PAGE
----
In “Into the Woods,” Xander’s not saying a BuffRiley reconciliation would be anything but one of those slow, dreadful, figuring-it-out relationship marathons. The chopper conveniently leaving at midnight may be the stuff of fiction, but the “sometimes the wronged party has to make a decision before they’re ready to forgive” bit? Again, pretty true to life.

Which raises the question of how much realism the audience for a show like BtVS wants. Because me, I often come to my genre TV looking for the fluffy and improbable. Up with “School Hard!” Down with hospital vigils and cheaty boyfriends.

(I am in agreement with Simons about Xander’s belittling of Anya and Cordelia—the individual insults were often funny, but it never made me comfortable and I don’t think it makes him look good. Anyway, it’s an interesting article, packed with spoilers for most of the Whedon shows. If you want to discuss it with each other, please do read it instead of agreeing or disagreeing with my oversimplification.)

The upshot is that Riley goes. I’ve said before that I think having this kind of a long-running steady boy, with a pulse, was a good experience for Buffy. But Spike’s right. We all know Iowa wasn’t the long-haul guy, even if Buffy did run her heart out trying to catch him there at the end.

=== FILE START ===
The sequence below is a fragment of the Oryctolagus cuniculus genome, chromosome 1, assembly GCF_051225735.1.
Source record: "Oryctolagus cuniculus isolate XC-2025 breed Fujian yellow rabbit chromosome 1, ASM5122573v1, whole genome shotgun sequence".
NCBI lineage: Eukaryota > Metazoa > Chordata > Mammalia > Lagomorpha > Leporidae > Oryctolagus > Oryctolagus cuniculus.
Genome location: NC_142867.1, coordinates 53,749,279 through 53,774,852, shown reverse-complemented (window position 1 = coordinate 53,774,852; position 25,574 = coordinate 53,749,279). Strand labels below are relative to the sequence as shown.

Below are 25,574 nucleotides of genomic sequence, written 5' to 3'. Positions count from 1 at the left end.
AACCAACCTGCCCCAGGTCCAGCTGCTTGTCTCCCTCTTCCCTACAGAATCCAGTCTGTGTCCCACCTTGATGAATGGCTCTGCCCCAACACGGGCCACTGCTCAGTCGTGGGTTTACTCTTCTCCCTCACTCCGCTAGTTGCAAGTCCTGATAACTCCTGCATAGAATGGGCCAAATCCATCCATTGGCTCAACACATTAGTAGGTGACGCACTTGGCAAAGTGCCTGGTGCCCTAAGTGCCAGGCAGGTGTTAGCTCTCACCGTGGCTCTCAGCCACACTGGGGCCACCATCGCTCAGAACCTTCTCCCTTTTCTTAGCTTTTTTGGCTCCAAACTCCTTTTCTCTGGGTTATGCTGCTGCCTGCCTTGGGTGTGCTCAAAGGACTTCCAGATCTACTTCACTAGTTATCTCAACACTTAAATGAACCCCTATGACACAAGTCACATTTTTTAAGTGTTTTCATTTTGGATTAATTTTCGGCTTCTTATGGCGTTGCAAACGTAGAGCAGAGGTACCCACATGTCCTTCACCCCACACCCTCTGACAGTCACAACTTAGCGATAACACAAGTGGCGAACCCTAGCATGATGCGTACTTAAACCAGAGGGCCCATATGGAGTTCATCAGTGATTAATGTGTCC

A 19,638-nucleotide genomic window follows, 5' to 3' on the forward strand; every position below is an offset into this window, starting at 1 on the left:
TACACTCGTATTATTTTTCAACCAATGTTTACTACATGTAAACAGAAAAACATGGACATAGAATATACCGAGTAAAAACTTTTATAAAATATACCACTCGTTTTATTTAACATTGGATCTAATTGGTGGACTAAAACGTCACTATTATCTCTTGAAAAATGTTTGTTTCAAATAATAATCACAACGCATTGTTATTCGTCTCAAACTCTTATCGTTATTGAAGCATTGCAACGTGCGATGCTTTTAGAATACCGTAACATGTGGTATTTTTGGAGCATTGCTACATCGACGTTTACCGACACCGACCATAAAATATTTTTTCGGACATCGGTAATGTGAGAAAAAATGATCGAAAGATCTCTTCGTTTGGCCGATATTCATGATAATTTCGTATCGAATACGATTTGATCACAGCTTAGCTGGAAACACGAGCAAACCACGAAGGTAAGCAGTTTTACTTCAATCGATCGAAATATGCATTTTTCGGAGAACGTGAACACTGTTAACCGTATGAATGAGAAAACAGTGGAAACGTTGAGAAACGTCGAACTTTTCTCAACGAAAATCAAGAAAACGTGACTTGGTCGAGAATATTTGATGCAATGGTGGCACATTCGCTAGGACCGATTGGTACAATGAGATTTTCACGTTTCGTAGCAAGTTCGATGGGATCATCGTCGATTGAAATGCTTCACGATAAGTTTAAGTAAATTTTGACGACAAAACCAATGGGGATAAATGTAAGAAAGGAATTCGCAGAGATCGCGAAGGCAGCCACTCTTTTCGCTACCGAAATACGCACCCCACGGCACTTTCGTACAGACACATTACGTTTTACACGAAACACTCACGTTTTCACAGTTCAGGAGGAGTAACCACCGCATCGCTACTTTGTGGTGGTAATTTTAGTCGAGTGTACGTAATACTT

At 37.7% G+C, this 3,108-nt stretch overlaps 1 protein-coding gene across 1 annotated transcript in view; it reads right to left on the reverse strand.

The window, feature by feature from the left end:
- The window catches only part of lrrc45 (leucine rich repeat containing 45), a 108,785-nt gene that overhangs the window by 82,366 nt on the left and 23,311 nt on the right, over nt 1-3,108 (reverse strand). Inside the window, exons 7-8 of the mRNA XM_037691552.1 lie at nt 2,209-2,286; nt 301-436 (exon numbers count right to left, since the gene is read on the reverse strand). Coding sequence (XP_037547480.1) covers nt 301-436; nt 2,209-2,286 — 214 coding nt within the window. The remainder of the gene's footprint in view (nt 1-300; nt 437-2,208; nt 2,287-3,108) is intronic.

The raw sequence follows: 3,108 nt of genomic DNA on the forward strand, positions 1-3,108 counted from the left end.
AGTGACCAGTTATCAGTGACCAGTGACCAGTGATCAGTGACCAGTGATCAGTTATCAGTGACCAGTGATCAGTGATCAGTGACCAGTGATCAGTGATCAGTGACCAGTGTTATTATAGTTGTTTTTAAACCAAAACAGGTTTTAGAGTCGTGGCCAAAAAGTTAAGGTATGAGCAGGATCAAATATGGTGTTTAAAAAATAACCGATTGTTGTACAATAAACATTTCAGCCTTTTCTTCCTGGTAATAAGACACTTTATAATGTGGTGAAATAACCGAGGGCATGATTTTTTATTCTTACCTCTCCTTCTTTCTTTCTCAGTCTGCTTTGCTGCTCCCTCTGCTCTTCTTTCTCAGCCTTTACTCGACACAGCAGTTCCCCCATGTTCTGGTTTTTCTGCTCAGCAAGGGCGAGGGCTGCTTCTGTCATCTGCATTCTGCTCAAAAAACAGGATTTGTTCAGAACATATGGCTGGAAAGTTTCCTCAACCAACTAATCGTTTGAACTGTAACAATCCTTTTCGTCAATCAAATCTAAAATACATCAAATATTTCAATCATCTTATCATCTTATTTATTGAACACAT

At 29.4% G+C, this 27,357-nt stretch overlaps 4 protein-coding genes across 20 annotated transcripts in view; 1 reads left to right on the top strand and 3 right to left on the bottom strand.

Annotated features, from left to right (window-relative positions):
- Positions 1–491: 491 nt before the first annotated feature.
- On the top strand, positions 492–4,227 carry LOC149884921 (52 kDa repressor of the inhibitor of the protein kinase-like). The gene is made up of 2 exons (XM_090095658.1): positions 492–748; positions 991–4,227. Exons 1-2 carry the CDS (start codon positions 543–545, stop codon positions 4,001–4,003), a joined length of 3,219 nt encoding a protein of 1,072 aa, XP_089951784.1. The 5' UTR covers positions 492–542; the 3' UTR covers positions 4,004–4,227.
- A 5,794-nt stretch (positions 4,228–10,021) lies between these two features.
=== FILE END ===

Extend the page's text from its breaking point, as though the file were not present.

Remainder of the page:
Buffy the Vampire Slayer rewatch Into the Woods Riley break-up

The episode ends with Xander taking a small but crucial step. Over the course of the episode both Willow and Buffy have taken shots at him for not really caring about Anya. So he takes his own advice, heading home and taking the time to tell Anya in no uncertain terms, that he loves her.

Then we get a few shots of Buffy and Riley being all mopetastic and newly single before the credits roll.

Next: Triangle


A.M. Dellamonica has kaboodles of fiction up here on Tor.com! Her ‘baby werewolf has two mommies,’ story, “The Cage,” made the Locus Recommended Reading List for 2010. There’s also “Among the Silvering Herd,” the first of a series of stories called The Gales.

Now you can read her novelette, “Wild Things,” that ties into the world of her award winning novel Indigo Springs and its sequel, Blue Magic.

35 comments
Sun Dog
1. Sun Dog